How To Be A Woman is voted Galaxy Book of the Year

Galaxy Book Awards 2011 Mandarin Oriental Hotel London

December 21, 2011

The winner of the Galaxy Book of the Year Award 2011 is The Times columnist Caitlin Moran for her irreverent take on modern feminism, How To Be A Woman. She was the overall winner of the public vote which comprised winners of all eleven categories from the National Book Awards.

The awards ceremony, produced and staged by Cactus TV, Executive Produced by Amanda Ross, took place on Friday 4th November and was followed by a 6-part TV series broadcast on Sundays ON MORE4 from 13th November – 18th December. Cactus TV are the foremost producers of Book programming in Britain; producing over 30 Book related shows a year plus their big Book Awards Ceremonies.

How To Be A Woman dominated the charts since its release in the summer and has been described by Lauren Laverne as “an indispensable guide to Ladyhood.” The book scooped the More4 Popular Non Fiction Book Of The Year and so was then entered into the running for Galaxy Book of the Year up against some of the most popular books of 2011.

The other contenders for the Galaxy Book of the Year were: The Stranger’s Child by Alan Hollinghurst (Waterstone’s UK Author of the Year), A Tiny Bit Marvellous by Dawn French (Specsavers Popular Fiction Book of the Year), Before I Go to Sleep by S J Watson (Crime & Thriller of the Year), Charles Dickens by Claire Tomalin (Daily Telegraph Biography of the Year), A Visit From the Goon Squad by Jennifer Egan (International Author of the Year), The Good Cook by Simon Hopkinson (Food & Drink Book of the Year), Room by Emma Donoghue (WHSmith Paperback of the Year), A Monster Calls by Patrick Ness (National Book Tokens Children’s Book of the Year), My Dear, I Wanted to Tell You by Louisa Young, read by Dan Stevens (Audible.Co.UK Audiobook of the Year), When God was a Rabbit by Sarah Winman (Galaxy New Writer of the Year).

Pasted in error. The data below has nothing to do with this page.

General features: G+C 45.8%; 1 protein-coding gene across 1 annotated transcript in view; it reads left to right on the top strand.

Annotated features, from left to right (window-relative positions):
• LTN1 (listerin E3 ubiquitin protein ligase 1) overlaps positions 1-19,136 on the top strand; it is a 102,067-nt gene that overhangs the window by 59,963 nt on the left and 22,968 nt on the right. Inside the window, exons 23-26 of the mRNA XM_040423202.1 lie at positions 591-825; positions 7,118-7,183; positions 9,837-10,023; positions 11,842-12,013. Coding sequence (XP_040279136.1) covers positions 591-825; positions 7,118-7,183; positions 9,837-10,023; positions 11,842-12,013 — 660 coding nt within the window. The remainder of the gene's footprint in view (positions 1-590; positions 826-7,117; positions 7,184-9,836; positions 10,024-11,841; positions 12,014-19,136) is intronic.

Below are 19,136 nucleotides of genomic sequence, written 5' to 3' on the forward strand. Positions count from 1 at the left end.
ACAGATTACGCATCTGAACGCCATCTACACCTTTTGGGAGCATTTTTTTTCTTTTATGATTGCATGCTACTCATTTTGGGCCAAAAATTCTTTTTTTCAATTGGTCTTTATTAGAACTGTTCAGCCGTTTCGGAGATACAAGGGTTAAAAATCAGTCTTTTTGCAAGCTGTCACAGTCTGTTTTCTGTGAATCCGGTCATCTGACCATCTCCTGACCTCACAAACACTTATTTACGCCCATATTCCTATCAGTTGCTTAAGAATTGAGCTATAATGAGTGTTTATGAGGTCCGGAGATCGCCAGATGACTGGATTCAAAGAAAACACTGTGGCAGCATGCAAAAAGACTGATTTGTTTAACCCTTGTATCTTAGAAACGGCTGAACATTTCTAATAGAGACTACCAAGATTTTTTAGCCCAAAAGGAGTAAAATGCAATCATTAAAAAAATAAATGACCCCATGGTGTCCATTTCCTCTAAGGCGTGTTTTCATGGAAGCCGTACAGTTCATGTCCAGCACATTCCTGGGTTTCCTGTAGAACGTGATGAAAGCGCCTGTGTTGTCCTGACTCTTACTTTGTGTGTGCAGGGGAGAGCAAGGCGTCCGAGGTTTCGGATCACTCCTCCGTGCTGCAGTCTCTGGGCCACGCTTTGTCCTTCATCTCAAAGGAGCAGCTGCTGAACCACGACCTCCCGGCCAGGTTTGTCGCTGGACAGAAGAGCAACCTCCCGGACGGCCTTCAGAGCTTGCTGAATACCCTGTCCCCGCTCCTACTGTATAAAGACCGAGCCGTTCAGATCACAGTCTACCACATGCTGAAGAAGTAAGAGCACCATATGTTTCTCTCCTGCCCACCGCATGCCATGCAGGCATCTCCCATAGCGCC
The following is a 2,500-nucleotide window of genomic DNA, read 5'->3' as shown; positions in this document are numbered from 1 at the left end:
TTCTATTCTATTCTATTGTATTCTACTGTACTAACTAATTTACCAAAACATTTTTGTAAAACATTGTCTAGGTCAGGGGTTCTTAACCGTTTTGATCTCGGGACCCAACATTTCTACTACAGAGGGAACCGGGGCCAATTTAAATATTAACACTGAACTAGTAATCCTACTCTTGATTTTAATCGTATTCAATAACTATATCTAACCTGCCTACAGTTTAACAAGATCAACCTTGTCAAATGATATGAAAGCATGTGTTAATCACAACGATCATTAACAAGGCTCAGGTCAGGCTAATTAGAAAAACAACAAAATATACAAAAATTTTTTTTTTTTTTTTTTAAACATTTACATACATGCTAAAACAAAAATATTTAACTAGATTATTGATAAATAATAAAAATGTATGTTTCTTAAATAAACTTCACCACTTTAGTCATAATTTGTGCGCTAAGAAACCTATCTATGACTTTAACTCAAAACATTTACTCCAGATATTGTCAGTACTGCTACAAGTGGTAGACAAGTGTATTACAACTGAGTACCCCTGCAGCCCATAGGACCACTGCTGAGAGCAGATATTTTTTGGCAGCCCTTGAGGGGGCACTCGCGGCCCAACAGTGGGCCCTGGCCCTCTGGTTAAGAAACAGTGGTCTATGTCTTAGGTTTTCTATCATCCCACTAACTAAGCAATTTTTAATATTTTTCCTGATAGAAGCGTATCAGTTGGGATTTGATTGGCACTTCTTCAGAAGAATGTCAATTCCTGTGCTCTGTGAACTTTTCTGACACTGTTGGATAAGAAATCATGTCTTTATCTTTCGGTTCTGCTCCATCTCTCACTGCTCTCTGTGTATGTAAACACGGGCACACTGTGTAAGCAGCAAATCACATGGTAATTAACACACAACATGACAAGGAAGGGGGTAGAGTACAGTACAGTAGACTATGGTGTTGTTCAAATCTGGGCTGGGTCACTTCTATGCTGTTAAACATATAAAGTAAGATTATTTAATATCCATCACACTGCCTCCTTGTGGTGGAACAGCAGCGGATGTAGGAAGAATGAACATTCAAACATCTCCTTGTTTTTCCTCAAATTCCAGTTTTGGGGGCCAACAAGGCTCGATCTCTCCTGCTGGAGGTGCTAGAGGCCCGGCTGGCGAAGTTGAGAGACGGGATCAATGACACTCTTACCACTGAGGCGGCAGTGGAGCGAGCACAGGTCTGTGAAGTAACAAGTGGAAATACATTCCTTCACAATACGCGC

Upon winning the Galaxy Book of the Year award, Caitlin Moran said: “Obviously Rear Of The Year is the one I’ve always been gunning for, but since I found out it’s judged on “form” rather than “sheer volume”, then Book of the Year is not only a total honour and thrill, but also enables me to chow down on a hogroast over Christmas without worrying about fitting into my jeggings.”

Last year’s winner of the overall accolade, One Day, by David Nicholls recorded over 300% sales growth during December 2010, going on to become the biggest selling paperback of 2011 along with a Hollywood film release.